The 4 Life Stages of Financial Literacy
News Learning money-managing skills is a lifetime process. Here’s what you need to know between your first checkbook and retirement.
All of us want the financial resources to live a comfortable life at each stage of our lives. We want to be able to purchase the items and services we desire as we are accumulating savings for unexpected expenses, retirement, and leisure activities. We must gain financial knowledge to maximize our assets and understand the financial responsibilities that occur throughout our lifetimes.
The earlier we learn how credit works, develop a budget to control expenses, establish financial goals, make investments and protect against risk, the better off we will be at each stage of life. Financial knowledge helps us to avoid living life in a panicked state about money, and decreases our stress. Here are key actions to take at each life stage:
1. 18 to 34
Determine your financial values and establish financial goals, such as reduction debt. Learn how to use savings and investment vehicles to accumulate savings for a home purchase and retirement. Limit the purchase of personal-use assets and credit card debt.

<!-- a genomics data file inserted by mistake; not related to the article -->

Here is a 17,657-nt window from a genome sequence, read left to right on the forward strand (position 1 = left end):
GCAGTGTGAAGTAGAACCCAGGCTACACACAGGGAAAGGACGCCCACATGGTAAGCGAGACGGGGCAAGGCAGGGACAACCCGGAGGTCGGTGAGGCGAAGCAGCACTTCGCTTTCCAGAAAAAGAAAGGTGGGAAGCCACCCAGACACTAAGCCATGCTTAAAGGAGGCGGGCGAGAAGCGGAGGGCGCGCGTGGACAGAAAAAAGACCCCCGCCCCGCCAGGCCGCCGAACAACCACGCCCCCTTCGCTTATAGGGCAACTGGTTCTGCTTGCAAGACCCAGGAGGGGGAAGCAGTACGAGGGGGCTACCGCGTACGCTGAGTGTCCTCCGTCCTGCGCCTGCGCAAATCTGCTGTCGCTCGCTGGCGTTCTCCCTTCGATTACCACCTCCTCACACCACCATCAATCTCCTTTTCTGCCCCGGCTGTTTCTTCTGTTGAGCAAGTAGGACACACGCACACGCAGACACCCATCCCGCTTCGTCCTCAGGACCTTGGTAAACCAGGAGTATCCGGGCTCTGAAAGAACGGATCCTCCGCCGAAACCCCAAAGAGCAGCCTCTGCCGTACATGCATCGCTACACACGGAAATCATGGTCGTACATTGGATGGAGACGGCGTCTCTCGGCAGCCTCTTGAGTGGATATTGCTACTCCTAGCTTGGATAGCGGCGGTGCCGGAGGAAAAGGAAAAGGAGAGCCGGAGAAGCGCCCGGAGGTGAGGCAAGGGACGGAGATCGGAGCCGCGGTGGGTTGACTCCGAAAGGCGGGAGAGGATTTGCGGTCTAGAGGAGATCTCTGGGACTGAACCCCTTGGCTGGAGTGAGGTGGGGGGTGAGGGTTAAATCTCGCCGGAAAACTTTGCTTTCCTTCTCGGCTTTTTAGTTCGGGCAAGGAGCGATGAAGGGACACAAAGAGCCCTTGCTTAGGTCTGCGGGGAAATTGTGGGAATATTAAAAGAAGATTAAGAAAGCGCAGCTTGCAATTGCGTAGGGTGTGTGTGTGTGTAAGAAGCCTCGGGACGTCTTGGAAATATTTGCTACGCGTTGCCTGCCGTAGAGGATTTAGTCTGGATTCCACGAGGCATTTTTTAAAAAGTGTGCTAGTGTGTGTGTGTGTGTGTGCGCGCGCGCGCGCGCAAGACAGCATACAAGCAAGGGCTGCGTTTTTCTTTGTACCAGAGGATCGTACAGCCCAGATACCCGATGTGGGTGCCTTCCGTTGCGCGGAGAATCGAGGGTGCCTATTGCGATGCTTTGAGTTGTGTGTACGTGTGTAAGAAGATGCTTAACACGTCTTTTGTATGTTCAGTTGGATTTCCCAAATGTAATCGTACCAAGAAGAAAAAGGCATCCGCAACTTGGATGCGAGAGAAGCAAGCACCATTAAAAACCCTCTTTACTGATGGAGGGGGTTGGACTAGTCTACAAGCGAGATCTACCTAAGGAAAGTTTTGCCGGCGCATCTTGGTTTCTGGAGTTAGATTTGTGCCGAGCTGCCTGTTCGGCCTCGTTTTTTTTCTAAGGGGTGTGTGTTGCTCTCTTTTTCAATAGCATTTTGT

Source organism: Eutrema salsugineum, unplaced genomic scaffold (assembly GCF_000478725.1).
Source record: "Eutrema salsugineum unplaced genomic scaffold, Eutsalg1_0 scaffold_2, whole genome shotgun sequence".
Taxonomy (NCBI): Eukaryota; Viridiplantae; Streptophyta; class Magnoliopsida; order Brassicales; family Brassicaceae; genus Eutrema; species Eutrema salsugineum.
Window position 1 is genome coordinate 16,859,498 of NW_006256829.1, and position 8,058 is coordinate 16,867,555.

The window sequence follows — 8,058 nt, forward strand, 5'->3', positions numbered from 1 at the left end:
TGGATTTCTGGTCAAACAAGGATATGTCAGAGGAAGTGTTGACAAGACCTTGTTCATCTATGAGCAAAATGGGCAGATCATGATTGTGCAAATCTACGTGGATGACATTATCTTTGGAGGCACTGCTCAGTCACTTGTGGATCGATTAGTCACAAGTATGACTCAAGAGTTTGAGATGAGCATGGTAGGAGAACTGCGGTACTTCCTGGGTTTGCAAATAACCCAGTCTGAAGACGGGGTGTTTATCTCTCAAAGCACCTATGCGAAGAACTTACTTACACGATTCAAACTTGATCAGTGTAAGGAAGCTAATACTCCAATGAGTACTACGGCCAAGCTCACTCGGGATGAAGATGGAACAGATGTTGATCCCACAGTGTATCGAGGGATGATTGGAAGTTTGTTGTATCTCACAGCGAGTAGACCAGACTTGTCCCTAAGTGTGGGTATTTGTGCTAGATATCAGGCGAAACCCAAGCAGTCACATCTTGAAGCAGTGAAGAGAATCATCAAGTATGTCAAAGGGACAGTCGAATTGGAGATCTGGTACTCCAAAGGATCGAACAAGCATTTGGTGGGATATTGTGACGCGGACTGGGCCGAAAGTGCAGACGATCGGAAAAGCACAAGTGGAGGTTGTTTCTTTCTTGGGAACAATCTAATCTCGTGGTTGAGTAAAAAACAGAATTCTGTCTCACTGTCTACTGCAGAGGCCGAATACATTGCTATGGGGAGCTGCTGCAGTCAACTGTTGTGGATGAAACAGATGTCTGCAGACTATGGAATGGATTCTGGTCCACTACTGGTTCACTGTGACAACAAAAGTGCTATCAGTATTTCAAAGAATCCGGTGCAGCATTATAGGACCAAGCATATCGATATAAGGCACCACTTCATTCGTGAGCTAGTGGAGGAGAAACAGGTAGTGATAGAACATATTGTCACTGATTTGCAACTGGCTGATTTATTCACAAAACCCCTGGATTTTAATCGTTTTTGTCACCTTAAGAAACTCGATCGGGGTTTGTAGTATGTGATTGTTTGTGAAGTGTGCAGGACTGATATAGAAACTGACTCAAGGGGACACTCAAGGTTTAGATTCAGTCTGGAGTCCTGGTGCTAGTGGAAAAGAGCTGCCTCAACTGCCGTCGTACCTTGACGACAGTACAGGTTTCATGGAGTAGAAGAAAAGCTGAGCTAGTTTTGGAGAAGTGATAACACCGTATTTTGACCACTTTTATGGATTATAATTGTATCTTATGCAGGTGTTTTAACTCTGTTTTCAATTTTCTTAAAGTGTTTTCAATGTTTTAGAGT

2. 35 to 50
Increase investments and retirement savings from salary increases to continue building a financial base. Stay on track to achieve your goals. Maintain emergency funds. Review your spending and make adjustments if necessary. Invest in college savings plans, such as a 529. Don’t make the mistake of sacrificing your retirement savings to pay for your child’s college education.
3. 51 to 69
Identify your planned lifestyle upon retirement, including estimation of expected living expenses and income during retirement. Begin to reduce or limit outstanding debt, review accumulated retirement accounts (Employer contribution plans like 401(k)s, individual retirement accounts, non-retirement accounts and estimated Social Security benefits).
4. 70 to 87
Learn to control reoccurring living expenses and rate of retirement income withdrawals from your retirement accounts. Review your estate plan, including your will and/or trust.
At each age, the key to “having what you need when you need it” is learning how to use personal money management concepts to your advantage and understanding how they relate to your financial well-being. Remember — use your money wisely to build contentment, wealth, and power.